Pennington & Crockford

Tuesday 9th July

After the screaming hordes of Thursley I needed a little peace & quiet, so decided to add the Small Red-eyed damselfly to my count.

I took a walk around the meadow searching for roosters and mainly encountered butterflies. There was however a male Emperor flying low and feeding along the treeline.

The pond has become choked with bulrush – normally a blessing for dragonfly habitat but when it splits the pond into it leaves little room for activity.

At the pontoons I saw my first SRE; just the one for now, too far out to grab a decent shot. Besides I was still trying to get to grips with the TC, yet to grasp the full benefits.

Small Red-eyed (Erythromma viridulum) - male
Small Red-eyed (Erythromma viridulum) – male

The invasive weed was ideal for this species, but I could’ve done with a better background. After I’d had my fill with what were now just three males and a brief visit from a female I took another walk around the reserve.

In what was previously a nice little opening to the sure a teneral rose to land briefly. Fabulous colours, and one I hadn’t encountered before

Small Red-eyed (Erythromma viridulum) - teneral female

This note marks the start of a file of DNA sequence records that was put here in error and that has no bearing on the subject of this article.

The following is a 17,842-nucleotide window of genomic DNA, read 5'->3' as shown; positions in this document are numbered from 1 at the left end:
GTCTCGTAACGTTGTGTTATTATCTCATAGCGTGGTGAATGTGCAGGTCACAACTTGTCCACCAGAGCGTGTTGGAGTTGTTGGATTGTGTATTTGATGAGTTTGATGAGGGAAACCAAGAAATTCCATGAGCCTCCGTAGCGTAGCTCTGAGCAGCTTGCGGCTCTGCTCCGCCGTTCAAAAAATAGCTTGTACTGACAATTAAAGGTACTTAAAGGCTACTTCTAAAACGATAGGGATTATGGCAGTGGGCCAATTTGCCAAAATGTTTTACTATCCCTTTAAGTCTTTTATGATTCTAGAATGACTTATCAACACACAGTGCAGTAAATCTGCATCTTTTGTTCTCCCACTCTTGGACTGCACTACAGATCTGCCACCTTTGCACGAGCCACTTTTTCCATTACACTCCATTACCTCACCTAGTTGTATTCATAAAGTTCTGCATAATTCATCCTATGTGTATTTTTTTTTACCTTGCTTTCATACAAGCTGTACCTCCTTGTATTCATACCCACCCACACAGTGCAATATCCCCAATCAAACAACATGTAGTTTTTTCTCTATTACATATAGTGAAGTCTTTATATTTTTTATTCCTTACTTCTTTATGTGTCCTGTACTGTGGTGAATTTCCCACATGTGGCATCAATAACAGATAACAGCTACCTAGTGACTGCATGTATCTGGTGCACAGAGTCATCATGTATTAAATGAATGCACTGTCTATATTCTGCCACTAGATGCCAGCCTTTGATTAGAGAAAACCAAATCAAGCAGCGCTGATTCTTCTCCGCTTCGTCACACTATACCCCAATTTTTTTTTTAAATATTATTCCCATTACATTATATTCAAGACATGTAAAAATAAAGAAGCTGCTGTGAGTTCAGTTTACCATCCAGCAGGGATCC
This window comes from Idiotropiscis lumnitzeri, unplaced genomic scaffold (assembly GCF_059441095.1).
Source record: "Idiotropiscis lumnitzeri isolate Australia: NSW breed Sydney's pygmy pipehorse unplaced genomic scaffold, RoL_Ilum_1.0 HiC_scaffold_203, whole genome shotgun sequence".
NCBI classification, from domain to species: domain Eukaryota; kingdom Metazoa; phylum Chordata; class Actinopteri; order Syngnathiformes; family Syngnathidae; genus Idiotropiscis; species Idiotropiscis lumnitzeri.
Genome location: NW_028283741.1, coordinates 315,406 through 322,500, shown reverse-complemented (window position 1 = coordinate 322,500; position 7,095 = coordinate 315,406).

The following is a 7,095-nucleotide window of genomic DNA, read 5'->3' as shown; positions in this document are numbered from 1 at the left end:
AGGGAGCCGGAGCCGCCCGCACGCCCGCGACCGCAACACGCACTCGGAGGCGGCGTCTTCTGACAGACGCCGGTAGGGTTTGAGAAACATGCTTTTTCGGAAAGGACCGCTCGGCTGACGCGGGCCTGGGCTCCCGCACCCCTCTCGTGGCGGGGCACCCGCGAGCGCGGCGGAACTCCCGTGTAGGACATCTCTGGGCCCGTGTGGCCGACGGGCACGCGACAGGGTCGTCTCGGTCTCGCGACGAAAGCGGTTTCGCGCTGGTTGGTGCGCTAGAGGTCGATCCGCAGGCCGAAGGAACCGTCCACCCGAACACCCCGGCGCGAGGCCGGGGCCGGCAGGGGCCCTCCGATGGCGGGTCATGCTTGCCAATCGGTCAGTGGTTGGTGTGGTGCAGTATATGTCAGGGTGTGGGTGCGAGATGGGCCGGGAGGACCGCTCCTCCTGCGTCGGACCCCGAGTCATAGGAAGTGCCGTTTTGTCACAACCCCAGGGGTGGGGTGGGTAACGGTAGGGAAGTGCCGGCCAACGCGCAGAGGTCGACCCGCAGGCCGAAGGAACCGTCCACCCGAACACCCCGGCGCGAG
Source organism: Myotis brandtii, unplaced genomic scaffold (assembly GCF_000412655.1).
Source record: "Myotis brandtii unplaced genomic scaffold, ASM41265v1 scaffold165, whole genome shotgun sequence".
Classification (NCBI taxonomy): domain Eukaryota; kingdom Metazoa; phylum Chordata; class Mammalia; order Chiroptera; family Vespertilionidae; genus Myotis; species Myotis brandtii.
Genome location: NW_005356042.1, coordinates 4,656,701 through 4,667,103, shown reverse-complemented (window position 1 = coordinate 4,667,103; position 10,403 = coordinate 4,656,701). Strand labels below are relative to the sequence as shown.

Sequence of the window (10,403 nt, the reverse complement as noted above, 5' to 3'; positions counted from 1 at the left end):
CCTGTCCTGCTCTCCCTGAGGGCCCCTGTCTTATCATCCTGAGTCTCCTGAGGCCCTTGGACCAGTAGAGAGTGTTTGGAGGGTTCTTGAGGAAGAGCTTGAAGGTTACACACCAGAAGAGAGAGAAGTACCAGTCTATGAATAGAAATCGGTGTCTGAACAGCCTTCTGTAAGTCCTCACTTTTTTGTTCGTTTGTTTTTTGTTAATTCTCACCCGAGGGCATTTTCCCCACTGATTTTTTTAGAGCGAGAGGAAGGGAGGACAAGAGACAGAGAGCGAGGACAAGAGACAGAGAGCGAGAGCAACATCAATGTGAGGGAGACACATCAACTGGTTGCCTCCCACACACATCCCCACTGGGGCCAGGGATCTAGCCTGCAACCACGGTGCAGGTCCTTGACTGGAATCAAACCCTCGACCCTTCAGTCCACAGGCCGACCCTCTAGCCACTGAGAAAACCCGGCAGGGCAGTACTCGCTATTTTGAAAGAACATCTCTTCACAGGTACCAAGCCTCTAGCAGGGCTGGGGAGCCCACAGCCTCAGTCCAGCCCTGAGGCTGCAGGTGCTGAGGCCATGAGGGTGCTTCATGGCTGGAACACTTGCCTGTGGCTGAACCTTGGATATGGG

Small Red-eyed (Erythromma viridulum) – teneral female

At the far end of the pond a male Emperor – possibly the one I saw earlier – was holding territory and tried to engage with the female which flew in, but she was only there to oviposit.

Another quick look from the pontoon to see if numbers of SRE had increased (they hadn’t) before I moved on to Crockford.

A brief visit found the expected residents, including several Southern Damselflies.

Southern Damselfly (Coenagrion mercuriale) - male
Southern Damselfly (Coenagrion mercuriale) – male

At the basin a Golden-ringed was holding territory, peacefully returning to his chosen perch without being harassed by Keeled Skimmers for a change.

Golden-ringed Dragonfly (Cordulegaster boltonii) - male
Golden-ringed Dragonfly (Cordulegaster boltonii) – male

A quick summation of one day then, mainly to engage with the Small Red-eyed and notable for the discovery of a teneral for the first time. These are the moments which keep me interested.